The Call of Books

I love books. I love the weight of them in your hands. The way they balance so nicely, with little effort, falling only if you let it happen. And I don’t. I worship books for they take me into worlds where I will never go, into situations that I’ll never experience, into characters’ minds that, with luck, I’ll fall in love with.

I love the way a new book smells. Crisp and fresh as a spring breeze just after a storm. The pages turn with effort and often times stick together, making me work for every word. The binding, not yet creased, so that it almost squeaks when opened for the first time. The difficulty reading the syllables inside the crease…making me appreciate even more the effort the author put into the work.

I love owning books. I cannot go down the aisles of Target without stopping in the book section. I gently pick up a book, examine the cover image, imagine the story, turn it over and read the back. I open to the first page and read a paragraph. I can tell by that little encounter whether or not I’ll like the book. Whether it will speak to me, enticing me to delve in as if for a swim. I always buy at least one book, then take it home and add it to my pile.

We do not have a bookstore here, where I live, so when I am able to go into one, my eyes light up and adrenaline flows. It’s the same rush someone gets before climbing El Capitan in Yosemite or skydiving out of a plane. My eyes dart here and there, latching onto titles that are intriguing and covers that beckon. It doesn’t take me long to pick up a book and cradle it to my chest. To carry it with me through the store like a mother carrying her brand new baby.

I go from one section to the next, skipping some, stopping at others, always searching for the prize. I know that I could walk out with ten books, twenty books, maybe even fifty if I didn’t exercise self-control.

My love of books did not begin as a child, for we had no books at home and did not go to the library. My parents did not read to me and there were no relatives living nearby who took on that role. When I began school, I was introduced to reading. It did not come easily to me. Vowels made no sense and consonants jumbled together in so many different combinations that I could not formulate them into words. My teachers must have grown tired of saying the same things over and over to me, of sounding out the same words time after time.

It was not until fourth grade that it suddenly made sense. Thankfully I had a kind teacher who let me borrow books and bring them home to read over and over again. I don’t recall how many books I borrowed, but it must have been quite a few, for by the end of that year I was an excited and fluent reader. And then we moved into the country.

In order to get to school, my mother learned to drive. This turned out to be a blessing, for she sometimes took us into town to the library, where we could research topics for school as well as check out books. I began with nonfiction, reading everything I could about Native American people. From there I branched into stories about horses, reading entire collections by select authors. Back to nonfiction and biographies, where I learned about men and women who overcame odds to accomplish wonderful things.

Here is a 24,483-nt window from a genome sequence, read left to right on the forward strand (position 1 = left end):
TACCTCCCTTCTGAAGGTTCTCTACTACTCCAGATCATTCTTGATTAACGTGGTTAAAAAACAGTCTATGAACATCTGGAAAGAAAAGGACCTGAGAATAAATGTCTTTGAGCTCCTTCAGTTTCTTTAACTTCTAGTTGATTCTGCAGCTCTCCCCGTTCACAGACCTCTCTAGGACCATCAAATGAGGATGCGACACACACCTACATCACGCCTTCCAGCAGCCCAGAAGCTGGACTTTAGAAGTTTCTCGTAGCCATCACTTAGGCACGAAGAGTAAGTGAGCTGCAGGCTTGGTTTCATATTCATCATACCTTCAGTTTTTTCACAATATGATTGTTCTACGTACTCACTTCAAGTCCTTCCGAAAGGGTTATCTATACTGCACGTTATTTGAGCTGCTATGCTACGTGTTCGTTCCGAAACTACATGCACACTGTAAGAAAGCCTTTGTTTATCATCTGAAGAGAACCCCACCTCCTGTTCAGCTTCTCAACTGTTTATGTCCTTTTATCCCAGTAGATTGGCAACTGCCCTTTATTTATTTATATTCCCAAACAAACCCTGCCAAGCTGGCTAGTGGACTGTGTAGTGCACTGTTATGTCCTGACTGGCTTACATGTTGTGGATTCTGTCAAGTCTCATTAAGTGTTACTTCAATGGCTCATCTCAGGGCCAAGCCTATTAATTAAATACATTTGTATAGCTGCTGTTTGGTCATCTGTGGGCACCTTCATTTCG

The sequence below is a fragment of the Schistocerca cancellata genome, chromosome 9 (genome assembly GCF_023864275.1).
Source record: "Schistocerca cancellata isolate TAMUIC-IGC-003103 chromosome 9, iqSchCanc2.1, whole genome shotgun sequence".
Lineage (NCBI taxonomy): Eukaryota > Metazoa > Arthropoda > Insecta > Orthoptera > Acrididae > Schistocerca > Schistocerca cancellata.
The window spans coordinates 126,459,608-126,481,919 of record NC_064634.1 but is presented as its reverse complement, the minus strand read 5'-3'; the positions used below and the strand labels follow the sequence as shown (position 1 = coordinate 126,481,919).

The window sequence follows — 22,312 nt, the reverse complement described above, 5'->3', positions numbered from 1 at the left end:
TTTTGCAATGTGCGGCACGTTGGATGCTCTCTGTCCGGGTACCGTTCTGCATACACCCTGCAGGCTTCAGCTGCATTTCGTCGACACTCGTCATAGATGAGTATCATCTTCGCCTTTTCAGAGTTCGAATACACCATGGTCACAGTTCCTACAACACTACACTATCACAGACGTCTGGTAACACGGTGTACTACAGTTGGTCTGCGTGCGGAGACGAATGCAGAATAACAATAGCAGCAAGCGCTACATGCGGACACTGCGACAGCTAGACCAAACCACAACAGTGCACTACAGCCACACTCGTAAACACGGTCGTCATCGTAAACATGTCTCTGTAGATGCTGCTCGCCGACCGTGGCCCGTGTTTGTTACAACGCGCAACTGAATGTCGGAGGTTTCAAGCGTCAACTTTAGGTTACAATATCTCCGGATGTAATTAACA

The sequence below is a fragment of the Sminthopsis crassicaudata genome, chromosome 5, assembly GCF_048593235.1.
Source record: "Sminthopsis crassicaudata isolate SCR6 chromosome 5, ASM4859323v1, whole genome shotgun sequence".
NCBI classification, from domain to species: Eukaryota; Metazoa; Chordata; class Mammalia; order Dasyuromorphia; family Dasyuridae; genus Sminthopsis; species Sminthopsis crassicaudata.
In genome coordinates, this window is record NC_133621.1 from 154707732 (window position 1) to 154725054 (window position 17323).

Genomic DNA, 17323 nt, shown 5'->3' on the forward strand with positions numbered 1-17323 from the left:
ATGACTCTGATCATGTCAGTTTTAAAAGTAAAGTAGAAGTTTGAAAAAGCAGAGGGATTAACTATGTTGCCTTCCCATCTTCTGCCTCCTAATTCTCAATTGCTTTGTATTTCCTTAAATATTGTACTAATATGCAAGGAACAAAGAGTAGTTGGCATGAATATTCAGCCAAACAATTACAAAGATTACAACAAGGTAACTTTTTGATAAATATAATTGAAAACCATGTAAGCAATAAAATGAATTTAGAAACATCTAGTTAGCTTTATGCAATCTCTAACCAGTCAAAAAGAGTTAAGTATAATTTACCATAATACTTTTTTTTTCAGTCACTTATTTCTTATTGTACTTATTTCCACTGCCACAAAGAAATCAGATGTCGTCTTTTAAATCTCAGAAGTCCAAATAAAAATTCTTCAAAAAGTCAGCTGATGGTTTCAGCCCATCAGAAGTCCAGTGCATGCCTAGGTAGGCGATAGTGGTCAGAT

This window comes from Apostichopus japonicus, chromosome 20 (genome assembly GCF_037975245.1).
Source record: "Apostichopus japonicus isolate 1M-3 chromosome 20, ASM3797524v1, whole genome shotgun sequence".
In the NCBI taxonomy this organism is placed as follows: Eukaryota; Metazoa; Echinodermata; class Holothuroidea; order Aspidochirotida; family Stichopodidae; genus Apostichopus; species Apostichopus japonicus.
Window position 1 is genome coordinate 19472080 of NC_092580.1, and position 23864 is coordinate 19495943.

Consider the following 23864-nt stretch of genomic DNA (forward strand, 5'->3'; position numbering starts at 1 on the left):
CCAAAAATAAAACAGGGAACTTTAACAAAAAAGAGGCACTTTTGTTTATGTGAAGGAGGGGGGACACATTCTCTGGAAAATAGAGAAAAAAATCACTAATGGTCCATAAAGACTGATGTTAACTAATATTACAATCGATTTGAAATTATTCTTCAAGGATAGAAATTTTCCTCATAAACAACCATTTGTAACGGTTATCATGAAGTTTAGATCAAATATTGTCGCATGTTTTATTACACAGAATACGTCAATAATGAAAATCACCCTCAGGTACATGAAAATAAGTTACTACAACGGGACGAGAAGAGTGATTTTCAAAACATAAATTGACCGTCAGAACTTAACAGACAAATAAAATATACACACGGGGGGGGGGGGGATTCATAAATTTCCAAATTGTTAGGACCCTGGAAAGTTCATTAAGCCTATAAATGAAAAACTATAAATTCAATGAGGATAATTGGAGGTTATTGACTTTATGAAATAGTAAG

One summer a most wonderful thing happened that forever changed my life. A bookmobile came into our neighborhood and parked a few houses down the street. At first I was only allowed to check out four books, which I easily read in the week. Soon the librarian allowed me five, and then six books as I always returned them in the same condition they had been when I checked them out.

I was hooked. Each book carried me away from my home life and into magical worlds. Worlds of real people doing marvelous things as well as fairies and monsters who battled for the salvation of humanity. I read with the abandon of an escape artist, giving my whole self to the story, enchanted until the very end. And then immediately picking up the next book and beginning a new adventure.

I don’t know what I would have done in life if it weren’t for the gift of reading that my teachers gave me. My mom had an eighth grade education and while my dad graduated from high school, he never went beyond that level. In my family, girls married at fourteen, dropping out of school to tend babies and home. And that was their life. Which would also have been mine, but through reading I discovered possibilities and opportunities that went far beyond marriage, motherhood and home.

Because of books my life is richer than it would be without them. I always have something waiting in the wings to enchant me. Something to carry me away. Something in which to immerse myself from the first page to the last.

I cannot imagine a world without books.

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